"Unending poverty, repression in Guatemala"

by Grahame Russell

GUATEMALA CITY -- Repression and impoverishment in Guatemala are again in the news, for a day or two. In the June 7 Financial Times, Andrew Bounds writes of the ''return of the death squads'' in Guatemala. Apart from the fact that death squads never went away, Bounds reported on the recent assassination of Guillermo Ovalle, who worked for the foundation set up by Nobel Peace Prize winner Rigoberta Menchú. Bounds put this killing correctly in the context of the on-going impunity that marks the judicial and political systems here.

Amnesty International released an urgent action on June 11, expressing concern about a death threat faxed to human-rights activists by the clandestine Guatemaltecos de Verdad (True Guatemalans) organization. It read, among other things:
'La lista de los enemigos de la patria es grande y si las mentiras que contaron a la vieja jilani tienen un efecto en el pais los pajaros deberan pagarlo con su sangre.'' (The list of the country's enemies is long, and if the lies they told to that old lady Jilani [in reference to the United Nations Special Representative on Human Rights Defenders, Hina Jilani] have an effect on the country, the wankers will pay for it with their blood). The activists named in the death threat would be ``los primeros en sentir el sabor del acero de nuestras balas'' (the first to experience the taste of our bullets' steel).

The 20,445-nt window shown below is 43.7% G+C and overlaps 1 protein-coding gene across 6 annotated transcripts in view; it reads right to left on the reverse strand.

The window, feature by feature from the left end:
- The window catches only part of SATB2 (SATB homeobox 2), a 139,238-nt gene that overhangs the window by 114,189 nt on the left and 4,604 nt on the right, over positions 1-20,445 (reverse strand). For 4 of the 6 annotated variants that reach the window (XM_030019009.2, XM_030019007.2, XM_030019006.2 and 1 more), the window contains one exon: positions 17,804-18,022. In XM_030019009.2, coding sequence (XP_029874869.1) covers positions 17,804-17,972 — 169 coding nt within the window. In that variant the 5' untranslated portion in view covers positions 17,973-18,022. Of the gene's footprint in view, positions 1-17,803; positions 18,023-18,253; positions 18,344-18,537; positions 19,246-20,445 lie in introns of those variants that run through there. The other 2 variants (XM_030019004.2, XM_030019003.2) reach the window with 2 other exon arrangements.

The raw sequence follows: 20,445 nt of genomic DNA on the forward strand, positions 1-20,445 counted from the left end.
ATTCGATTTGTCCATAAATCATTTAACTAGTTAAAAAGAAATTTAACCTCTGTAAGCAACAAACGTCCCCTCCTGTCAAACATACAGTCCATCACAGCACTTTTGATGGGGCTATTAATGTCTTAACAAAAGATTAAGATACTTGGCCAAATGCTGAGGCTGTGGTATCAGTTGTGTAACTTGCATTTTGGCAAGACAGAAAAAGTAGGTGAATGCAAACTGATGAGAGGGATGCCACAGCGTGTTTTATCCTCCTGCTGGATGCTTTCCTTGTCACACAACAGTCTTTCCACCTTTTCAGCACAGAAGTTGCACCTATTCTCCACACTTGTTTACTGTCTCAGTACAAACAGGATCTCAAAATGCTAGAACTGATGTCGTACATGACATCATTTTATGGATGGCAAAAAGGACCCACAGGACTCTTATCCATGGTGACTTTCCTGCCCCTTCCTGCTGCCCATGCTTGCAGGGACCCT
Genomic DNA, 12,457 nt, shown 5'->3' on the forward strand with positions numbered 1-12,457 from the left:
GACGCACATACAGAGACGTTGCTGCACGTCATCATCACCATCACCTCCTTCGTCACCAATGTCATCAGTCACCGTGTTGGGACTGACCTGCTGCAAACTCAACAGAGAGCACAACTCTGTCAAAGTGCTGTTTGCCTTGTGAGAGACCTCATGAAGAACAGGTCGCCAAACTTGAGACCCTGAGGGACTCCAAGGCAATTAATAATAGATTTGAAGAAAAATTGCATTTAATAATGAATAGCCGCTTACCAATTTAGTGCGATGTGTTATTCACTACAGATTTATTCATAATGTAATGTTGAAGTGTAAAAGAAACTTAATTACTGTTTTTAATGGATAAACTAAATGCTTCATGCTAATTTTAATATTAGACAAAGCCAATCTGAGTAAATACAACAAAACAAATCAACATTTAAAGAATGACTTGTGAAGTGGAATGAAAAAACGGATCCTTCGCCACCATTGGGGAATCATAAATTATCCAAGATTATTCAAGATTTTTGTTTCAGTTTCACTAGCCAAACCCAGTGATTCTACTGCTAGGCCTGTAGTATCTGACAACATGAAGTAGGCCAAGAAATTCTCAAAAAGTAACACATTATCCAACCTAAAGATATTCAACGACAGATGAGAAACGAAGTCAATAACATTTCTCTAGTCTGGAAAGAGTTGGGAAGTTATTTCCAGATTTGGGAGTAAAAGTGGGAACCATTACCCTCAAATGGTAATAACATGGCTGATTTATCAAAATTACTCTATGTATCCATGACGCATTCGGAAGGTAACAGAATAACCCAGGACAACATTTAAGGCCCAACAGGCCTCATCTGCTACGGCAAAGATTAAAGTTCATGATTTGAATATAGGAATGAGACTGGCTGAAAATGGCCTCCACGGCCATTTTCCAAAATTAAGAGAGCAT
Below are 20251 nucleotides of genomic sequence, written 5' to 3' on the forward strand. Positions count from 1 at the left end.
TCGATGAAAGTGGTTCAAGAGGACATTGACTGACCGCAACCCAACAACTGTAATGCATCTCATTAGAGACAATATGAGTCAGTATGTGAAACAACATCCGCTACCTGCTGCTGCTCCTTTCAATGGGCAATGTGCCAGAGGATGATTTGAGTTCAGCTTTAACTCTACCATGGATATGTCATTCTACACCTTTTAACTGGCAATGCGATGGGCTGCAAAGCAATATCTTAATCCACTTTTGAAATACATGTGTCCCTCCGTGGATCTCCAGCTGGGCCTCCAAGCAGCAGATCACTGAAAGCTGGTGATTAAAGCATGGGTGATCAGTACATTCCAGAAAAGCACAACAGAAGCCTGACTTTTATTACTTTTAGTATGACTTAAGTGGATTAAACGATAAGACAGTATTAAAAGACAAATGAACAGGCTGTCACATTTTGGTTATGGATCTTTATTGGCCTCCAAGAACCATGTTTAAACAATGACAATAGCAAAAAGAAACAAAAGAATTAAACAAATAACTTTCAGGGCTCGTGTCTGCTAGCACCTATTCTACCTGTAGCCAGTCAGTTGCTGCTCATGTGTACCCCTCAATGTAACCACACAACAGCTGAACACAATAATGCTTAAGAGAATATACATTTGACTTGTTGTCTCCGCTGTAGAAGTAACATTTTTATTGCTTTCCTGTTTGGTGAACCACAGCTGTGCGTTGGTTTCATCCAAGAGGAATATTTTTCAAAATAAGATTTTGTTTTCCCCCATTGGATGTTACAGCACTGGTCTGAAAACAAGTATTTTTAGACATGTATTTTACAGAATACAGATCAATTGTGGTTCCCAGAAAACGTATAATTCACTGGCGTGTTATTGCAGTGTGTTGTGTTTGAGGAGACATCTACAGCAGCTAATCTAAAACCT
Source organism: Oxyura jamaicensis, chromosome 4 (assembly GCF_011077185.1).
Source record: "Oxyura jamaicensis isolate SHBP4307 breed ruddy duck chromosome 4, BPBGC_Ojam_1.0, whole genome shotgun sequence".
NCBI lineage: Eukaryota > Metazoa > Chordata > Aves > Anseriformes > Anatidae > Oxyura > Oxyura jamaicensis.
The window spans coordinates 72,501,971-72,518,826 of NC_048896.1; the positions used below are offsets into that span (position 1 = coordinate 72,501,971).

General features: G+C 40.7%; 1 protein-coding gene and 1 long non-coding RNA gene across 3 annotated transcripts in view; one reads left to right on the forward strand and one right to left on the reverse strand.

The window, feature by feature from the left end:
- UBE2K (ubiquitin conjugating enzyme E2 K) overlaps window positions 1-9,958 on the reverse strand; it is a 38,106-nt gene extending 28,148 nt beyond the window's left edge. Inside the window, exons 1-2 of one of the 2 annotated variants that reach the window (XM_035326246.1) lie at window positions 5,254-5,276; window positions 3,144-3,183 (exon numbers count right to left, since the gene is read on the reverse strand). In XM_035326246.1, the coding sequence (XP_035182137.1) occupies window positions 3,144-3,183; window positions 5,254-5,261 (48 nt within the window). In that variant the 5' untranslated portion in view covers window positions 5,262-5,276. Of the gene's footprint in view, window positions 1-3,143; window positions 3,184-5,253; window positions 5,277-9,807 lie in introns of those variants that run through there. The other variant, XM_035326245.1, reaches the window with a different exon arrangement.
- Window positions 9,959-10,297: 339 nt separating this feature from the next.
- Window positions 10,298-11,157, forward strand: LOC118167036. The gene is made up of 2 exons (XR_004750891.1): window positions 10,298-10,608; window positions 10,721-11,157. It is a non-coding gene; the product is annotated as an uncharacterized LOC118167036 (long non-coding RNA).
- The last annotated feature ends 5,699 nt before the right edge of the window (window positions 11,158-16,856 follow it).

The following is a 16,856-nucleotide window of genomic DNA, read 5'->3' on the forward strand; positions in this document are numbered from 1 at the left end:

The United Nations, based on the recent visit of Jilani, denounced the general climate of fear, the attacking of human-rights defenders by public officials, the on-going impunity, the increased militarization, and the Guatemalan Congresss lack of commitment to ensure the safety of human-rights defenders.

Unfortunately, the article and reports present Guatemalas critical situation in a global vacuum. The reader is left simply thinking ``Oh, what a terrible place.'  Repression and impoverishment are not ''national'' problems; they are endemic violations of peoples most important human rights, caused by local, national and global policies and actions.

A wide range of international actors contribute directly and indirectly to impunity and other social ills. The U.S. government and military, other governments, the World Bank, the Inter-American Development Bank, US-AID and global corporations and investment institutions, all have long had and continue to have beneficial dealings with the Guatemalan government, military and economic elites.

As long as repression and impoverishment in Guatemala are treated as ''national'' problems, systematic violations of the majority's political, economic, social, civil and cultural rights will continue.

Power here does not reside in the democratic power of the people but in the military and economic relations that the elites maintain worldwide.

As long as these international players continue with their business-as-usual attitude in Guatemala, little will change.

Accountability for injustices and demands for deep changes must be fought not only inside Guatemala -- where courageous people are leading the way -- but also at the global level


Grahame Russell works with Rights Action, that raises funds for and supports community-development and human-rights projects in Mexico, Central America and Peru. 

Email: info@rightsaction.org.  Website: www.rightsaction.org


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